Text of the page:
Rising interest rates
The US mortgage market is facing a slowdown. Mortgage rates have increased due to the Fed’s hawkish monetary policy. In a rising interest rate scenario, a customer’s ability to afford a loan decreases, which impacts the demand for mortgage loans.
From 2009 to November 2015, the Fed kept interest rates unchanged at 0.25%. In December 2015, the Fed began what would become eight interest rate hikes of 25 basis points each. If the Fed raises the rate one more time in 2018, three times in 2019, and one time in 2020, consumer mortgage affordability could deteriorate.
The NAR (National Association of Realtors) in its monthly report stated that existing home sales were unchanged in August. That follows four consecutive months of monthly declines as consumers continued to postpone their plans to buy homes amid higher housing prices. The declining existing home sales market is impacting the US mortgage industry.
According to the NAR, existing home sales in August were 5.34 million units, which was flat sequentially but a decline of 1.5% YoY (year-over-year). The NAR noted that inventory increased 2.7% YoY to 1.92 million units, marking the first increase in the last three years. New construction activities have remained sluggish due to rising material and labor costs and land shortages. All these factors pushed property prices higher.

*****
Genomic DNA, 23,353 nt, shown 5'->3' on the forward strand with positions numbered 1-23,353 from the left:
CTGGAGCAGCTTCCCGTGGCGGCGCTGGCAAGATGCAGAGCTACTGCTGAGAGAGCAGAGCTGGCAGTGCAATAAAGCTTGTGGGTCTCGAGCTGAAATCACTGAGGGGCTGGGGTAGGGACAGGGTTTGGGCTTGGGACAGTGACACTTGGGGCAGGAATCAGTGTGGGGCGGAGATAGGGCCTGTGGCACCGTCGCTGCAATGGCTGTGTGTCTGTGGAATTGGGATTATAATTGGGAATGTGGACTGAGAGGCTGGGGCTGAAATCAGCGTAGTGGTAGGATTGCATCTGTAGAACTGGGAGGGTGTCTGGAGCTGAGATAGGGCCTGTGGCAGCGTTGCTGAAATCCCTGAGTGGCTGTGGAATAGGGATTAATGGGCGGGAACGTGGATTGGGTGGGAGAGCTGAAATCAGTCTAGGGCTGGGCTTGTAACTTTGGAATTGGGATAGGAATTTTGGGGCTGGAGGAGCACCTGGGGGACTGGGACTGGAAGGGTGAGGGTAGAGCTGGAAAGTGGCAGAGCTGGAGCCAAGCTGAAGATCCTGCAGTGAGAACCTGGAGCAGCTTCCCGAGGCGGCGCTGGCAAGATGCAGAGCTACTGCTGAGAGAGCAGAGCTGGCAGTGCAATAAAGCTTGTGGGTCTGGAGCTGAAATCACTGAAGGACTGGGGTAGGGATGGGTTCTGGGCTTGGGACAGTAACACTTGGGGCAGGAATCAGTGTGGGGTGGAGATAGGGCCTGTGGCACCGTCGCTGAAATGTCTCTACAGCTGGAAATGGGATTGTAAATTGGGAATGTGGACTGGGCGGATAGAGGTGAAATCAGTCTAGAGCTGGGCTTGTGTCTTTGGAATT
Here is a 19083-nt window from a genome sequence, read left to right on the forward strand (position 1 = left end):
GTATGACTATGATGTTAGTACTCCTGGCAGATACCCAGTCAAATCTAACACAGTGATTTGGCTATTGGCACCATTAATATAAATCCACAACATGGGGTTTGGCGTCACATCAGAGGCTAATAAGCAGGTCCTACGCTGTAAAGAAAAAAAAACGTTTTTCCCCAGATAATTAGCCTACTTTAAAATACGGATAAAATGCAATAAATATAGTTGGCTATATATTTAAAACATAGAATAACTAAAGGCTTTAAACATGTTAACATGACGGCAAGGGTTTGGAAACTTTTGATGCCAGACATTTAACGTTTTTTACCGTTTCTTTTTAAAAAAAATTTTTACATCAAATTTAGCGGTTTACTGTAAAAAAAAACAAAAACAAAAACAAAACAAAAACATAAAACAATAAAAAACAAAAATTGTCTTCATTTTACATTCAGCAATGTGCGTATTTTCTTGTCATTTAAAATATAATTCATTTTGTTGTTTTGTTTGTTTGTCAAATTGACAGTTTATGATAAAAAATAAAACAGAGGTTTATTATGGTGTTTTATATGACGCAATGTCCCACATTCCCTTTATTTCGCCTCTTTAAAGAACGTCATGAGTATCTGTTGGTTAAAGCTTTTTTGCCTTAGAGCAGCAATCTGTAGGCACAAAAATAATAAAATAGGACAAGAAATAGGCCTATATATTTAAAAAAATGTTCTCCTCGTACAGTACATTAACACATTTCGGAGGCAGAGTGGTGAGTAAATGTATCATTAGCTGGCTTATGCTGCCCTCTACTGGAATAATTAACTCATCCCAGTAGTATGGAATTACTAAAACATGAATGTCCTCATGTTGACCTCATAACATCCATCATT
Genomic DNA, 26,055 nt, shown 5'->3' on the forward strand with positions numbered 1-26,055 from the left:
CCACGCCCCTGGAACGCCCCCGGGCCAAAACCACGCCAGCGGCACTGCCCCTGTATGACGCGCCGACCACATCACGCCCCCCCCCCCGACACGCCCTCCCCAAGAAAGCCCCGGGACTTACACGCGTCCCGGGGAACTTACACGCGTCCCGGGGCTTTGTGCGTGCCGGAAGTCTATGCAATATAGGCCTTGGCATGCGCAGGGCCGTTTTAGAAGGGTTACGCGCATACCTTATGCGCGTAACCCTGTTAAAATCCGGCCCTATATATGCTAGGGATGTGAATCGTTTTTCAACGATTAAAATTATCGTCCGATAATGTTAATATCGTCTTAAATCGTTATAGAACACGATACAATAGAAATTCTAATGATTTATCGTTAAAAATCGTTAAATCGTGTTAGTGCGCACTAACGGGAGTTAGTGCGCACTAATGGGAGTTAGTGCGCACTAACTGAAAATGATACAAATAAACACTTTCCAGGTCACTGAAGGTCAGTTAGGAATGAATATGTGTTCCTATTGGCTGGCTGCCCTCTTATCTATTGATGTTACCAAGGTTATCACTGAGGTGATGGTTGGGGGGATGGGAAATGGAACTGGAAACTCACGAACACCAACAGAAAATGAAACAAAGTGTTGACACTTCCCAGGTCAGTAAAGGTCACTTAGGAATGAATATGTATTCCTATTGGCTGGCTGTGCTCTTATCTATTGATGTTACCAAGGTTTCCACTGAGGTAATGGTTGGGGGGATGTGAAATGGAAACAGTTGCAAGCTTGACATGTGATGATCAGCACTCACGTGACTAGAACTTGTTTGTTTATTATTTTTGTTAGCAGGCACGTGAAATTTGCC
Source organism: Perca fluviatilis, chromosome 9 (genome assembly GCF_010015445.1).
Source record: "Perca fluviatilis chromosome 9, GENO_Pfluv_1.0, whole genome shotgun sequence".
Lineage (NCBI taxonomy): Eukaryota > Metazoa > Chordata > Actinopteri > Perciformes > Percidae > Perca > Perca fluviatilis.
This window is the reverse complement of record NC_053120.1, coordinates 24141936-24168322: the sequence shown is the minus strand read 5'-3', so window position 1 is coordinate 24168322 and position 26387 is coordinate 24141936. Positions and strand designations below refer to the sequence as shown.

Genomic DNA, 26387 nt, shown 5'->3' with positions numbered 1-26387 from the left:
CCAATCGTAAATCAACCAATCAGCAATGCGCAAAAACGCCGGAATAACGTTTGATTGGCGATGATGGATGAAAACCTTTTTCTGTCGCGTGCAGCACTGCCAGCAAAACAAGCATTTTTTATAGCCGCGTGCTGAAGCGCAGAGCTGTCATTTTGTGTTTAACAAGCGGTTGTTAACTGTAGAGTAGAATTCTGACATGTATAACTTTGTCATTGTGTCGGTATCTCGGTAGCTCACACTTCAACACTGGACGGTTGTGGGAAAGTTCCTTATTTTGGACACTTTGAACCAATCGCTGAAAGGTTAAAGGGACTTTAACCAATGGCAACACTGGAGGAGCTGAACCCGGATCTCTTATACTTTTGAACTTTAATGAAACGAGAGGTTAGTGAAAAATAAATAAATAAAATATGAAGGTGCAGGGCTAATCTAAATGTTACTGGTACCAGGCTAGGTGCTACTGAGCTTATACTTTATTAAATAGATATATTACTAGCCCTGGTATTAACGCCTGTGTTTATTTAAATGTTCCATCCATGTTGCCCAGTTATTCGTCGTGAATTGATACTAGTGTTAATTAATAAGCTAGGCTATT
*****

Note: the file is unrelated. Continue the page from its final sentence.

Banks’ mortgage income slump
Declining existing home sales and rising interest rates have already impacted banks’ (XLF) financials. Wells Fargo (WFC) reported an 18% sequential decline in its second-quarter 2018 mortgage banking income.
JPMorgan Chase (JPM), the largest US bank, reported a 1% sequential decline in its second-quarter Consumer and Community Banking segment. Citigroup’s (C) North America Consumer Banking segment’s second-quarter revenues fell 14% sequentially. In the second quarter, Bank of America (BAC) registered a sequential fall of 0.8% in its Consumer Credit segment.